Pros And Cons Of Genetic Research

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Recent advances in biotechnology have enabled the practice of genetic testing to become more assessable. Genetic testing holds a great number of benefits, such as early diagnosis, or personalized treatment. Although there are some limitations and disadvantages. Genetic testing can only tell someone so much; it doesn’t indicate a definite conclusion as to if a disease will even manifest itself or how bad the symptoms may be. Even with these limitations I believe that the benefits far outweigh these disadvantages. In the 1970’s genetic testing really took off when it was discovered that chromosomes could be examined from extracted fetal cells (Press, 2008). Also at this time new born screening became a norm when testing for PKU. Similarly,…show more content…
There is a possibility of discrimination by insurance companies, they could refuse insurance or increase premiums to those with the potential of developing a debilitating genetic disease. Similarly, most employers must provide insurance for their employees. A potential employer may not hire a person with undesirable genes because they would become a liability (1998). One study found that out of 42 genetic discrimination incidences, all but two involved insurance or employment institutions (Billings et al., 1992). All individuals included in this study where either asymptomatic, had a nonfatal condition, or may be at risk for a genetic disease but have yet to be tested. Because of this obvious problem the Genetic Information Nondiscrimination Act was passed in an attempt to protect those who have undergone DNA…show more content…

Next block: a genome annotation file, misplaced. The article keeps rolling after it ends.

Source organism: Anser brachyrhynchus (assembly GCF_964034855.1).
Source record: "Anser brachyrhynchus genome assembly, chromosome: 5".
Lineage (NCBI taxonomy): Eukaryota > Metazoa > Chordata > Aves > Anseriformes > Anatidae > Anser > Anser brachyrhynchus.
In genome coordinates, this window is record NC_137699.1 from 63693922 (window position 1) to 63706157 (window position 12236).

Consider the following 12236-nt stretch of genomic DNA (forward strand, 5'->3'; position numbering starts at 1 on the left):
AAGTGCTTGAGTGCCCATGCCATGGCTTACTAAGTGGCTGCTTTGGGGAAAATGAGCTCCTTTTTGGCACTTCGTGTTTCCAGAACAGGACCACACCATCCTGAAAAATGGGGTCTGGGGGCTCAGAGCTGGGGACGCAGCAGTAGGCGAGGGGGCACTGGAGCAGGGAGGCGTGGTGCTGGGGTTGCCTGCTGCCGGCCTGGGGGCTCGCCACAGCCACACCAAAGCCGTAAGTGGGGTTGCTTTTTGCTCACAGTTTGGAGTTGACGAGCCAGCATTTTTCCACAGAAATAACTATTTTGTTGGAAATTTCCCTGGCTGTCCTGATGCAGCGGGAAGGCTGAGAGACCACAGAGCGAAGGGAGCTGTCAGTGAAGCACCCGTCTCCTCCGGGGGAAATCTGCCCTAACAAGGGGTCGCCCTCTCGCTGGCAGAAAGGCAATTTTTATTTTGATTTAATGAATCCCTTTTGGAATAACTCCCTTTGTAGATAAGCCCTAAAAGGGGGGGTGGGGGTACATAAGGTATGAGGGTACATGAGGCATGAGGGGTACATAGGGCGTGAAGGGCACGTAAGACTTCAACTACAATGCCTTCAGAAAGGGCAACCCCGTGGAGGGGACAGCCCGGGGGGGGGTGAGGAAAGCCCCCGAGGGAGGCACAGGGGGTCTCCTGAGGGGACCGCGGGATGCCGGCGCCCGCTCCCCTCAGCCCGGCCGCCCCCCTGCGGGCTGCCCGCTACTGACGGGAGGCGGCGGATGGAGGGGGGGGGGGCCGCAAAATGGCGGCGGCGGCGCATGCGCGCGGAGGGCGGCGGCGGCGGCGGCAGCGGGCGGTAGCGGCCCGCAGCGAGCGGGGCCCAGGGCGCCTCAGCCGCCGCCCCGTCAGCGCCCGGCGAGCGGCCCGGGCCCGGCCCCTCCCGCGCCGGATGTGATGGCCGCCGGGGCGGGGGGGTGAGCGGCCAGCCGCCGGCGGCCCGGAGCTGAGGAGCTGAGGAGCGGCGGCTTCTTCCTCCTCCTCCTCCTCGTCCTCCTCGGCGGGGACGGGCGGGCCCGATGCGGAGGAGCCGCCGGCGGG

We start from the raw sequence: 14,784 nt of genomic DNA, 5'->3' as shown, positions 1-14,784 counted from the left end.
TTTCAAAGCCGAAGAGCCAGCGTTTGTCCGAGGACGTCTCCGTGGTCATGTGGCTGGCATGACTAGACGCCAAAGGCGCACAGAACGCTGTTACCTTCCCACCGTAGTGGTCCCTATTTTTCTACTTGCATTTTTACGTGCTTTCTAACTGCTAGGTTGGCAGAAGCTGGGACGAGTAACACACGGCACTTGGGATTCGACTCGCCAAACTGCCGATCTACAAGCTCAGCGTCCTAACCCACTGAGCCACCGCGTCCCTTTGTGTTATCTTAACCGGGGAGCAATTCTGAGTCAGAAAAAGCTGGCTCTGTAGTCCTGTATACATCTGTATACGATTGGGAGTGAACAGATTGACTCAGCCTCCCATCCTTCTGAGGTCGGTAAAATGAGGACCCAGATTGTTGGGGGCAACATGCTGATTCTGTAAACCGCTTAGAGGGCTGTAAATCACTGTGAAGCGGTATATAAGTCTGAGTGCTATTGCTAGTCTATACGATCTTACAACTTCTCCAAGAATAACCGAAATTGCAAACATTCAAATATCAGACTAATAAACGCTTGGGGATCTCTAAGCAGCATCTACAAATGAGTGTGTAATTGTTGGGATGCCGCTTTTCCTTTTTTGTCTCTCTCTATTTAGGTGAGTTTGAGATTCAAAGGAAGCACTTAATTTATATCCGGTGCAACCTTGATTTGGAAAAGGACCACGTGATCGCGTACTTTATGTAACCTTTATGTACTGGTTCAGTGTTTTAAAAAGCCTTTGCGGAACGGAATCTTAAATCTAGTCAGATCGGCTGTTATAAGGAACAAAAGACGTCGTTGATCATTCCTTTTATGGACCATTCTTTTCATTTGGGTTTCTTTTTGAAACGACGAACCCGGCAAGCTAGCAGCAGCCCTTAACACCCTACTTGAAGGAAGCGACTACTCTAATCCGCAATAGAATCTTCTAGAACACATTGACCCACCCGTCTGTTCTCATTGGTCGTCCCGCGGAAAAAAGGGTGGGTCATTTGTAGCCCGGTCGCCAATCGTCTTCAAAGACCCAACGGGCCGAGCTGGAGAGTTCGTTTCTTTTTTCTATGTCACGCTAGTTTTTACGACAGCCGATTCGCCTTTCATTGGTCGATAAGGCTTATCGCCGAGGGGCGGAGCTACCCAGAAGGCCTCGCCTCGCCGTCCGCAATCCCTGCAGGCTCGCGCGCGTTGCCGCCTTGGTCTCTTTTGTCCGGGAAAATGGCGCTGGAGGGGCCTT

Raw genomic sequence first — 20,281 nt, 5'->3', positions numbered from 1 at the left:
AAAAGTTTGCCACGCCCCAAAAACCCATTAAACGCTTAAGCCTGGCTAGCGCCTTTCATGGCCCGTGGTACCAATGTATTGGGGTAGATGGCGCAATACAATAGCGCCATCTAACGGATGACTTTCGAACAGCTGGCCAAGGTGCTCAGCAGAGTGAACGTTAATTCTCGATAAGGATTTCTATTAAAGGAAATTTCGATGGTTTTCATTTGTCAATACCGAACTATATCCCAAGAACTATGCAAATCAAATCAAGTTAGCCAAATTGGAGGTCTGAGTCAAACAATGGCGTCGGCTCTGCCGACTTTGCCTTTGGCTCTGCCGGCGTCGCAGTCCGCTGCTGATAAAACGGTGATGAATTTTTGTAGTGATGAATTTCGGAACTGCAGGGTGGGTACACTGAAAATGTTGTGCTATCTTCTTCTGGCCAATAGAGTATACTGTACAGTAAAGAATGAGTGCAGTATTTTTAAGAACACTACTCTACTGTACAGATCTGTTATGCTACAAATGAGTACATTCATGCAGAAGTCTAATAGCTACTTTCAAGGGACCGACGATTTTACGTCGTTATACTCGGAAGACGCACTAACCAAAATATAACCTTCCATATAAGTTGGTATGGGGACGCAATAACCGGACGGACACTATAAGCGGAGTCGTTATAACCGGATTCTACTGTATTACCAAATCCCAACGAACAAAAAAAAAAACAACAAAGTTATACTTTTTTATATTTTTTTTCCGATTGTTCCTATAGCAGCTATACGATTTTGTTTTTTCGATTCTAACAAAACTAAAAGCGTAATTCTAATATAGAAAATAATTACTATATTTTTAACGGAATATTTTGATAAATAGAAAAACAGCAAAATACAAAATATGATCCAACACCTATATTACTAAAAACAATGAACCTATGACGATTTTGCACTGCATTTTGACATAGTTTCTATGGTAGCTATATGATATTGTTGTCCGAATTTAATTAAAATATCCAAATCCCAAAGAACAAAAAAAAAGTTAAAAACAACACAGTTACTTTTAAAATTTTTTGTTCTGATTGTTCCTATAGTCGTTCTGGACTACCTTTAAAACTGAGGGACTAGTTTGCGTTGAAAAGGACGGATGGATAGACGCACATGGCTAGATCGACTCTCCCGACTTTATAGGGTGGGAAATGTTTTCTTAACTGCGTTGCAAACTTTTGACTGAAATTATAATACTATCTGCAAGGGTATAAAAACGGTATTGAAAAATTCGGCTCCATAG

I support the continuation of research working towards improving the technologies and uses of genetic testing. Benefits include the ability to inform a patient of a predisposition to addictive behaviors, testing could catch a disease early, such as cancer, allowing for better treatment options, and the ability to personalize those treatments by adjusting dosage of a drug accordingly (Khoury et al. 2006). The population as a whole would benefit from regular use of genetic testing, it could improve the quality of life for those who will develop a disease, and could give those who may be predisposed to a genetic disorder peace of mind. Personally I would want to know if I had a terrible genetic disease because I could mentally prepare for the day symptoms begin. There’s always a possibility that someone has an idea on how to treat said disorder and I could participate in research to help future generations with the same disease. Knowing would also allow me to live life freely, without the uncertainty of whether or not I will develop symptoms. Similarly, if I did choose to have kids I would want them tested for any preventable genetic disorders so treatment could start as early as possible. For example, PKU is a disease that when caught early it can be treated. For example, Khoury et al found that health risks associated with PKU could be reduced from 1 per 20,000 individuals showing severe symptoms to 0 by
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